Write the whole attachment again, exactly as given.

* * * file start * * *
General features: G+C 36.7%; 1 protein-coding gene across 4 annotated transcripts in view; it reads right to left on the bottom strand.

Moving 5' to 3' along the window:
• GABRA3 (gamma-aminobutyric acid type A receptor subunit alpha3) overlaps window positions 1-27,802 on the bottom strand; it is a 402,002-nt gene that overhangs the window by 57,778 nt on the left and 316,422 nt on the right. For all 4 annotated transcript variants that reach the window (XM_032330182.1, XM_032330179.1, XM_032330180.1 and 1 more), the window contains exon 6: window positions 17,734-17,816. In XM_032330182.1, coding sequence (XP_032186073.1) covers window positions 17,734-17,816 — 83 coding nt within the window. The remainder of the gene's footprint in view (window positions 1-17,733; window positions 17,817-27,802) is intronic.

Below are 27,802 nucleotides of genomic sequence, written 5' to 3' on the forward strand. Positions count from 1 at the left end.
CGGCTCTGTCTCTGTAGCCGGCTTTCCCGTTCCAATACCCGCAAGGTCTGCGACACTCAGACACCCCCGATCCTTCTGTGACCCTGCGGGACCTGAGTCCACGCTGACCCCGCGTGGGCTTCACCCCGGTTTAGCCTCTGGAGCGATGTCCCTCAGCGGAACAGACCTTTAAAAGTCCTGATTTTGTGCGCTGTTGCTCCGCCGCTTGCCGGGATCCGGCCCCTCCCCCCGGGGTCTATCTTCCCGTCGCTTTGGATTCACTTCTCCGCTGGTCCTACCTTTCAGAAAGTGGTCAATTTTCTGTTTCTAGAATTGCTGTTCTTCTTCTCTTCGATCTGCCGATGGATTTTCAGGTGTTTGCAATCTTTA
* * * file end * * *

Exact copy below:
General features: G+C 36.7%; 1 protein-coding gene across 4 annotated transcripts in view; it reads right to left on the bottom strand.

Moving 5' to 3' along the window:
• GABRA3 (gamma-aminobutyric acid type A receptor subunit alpha3) overlaps window positions 1-27,802 on the bottom strand; it is a 402,002-nt gene that overhangs the window by 57,778 nt on the left and 316,422 nt on the right. For all 4 annotated transcript variants that reach the window (XM_032330182.1, XM_032330179.1, XM_032330180.1 and 1 more), the window contains exon 6: window positions 17,734-17,816. In XM_032330182.1, coding sequence (XP_032186073.1) covers window positions 17,734-17,816 — 83 coding nt within the window. The remainder of the gene's footprint in view (window positions 1-17,733; window positions 17,817-27,802) is intronic.

Below are 27,802 nucleotides of genomic sequence, written 5' to 3' on the forward strand. Positions count from 1 at the left end.
CGGCTCTGTCTCTGTAGCCGGCTTTCCCGTTCCAATACCCGCAAGGTCTGCGACACTCAGACACCCCCGATCCTTCTGTGACCCTGCGGGACCTGAGTCCACGCTGACCCCGCGTGGGCTTCACCCCGGTTTAGCCTCTGGAGCGATGTCCCTCAGCGGAACAGACCTTTAAAAGTCCTGATTTTGTGCGCTGTTGCTCCGCCGCTTGCCGGGATCCGGCCCCTCCCCCCGGGGTCTATCTTCCCGTCGCTTTGGATTCACTTCTCCGCTGGTCCTACCTTTCAGAAAGTGGTCAATTTTCTGTTTCTAGAATTGCTGTTCTTCTTCTCTTCGATCTGCCGATGGATTTTCAGGTGTTTGCAATCTTTA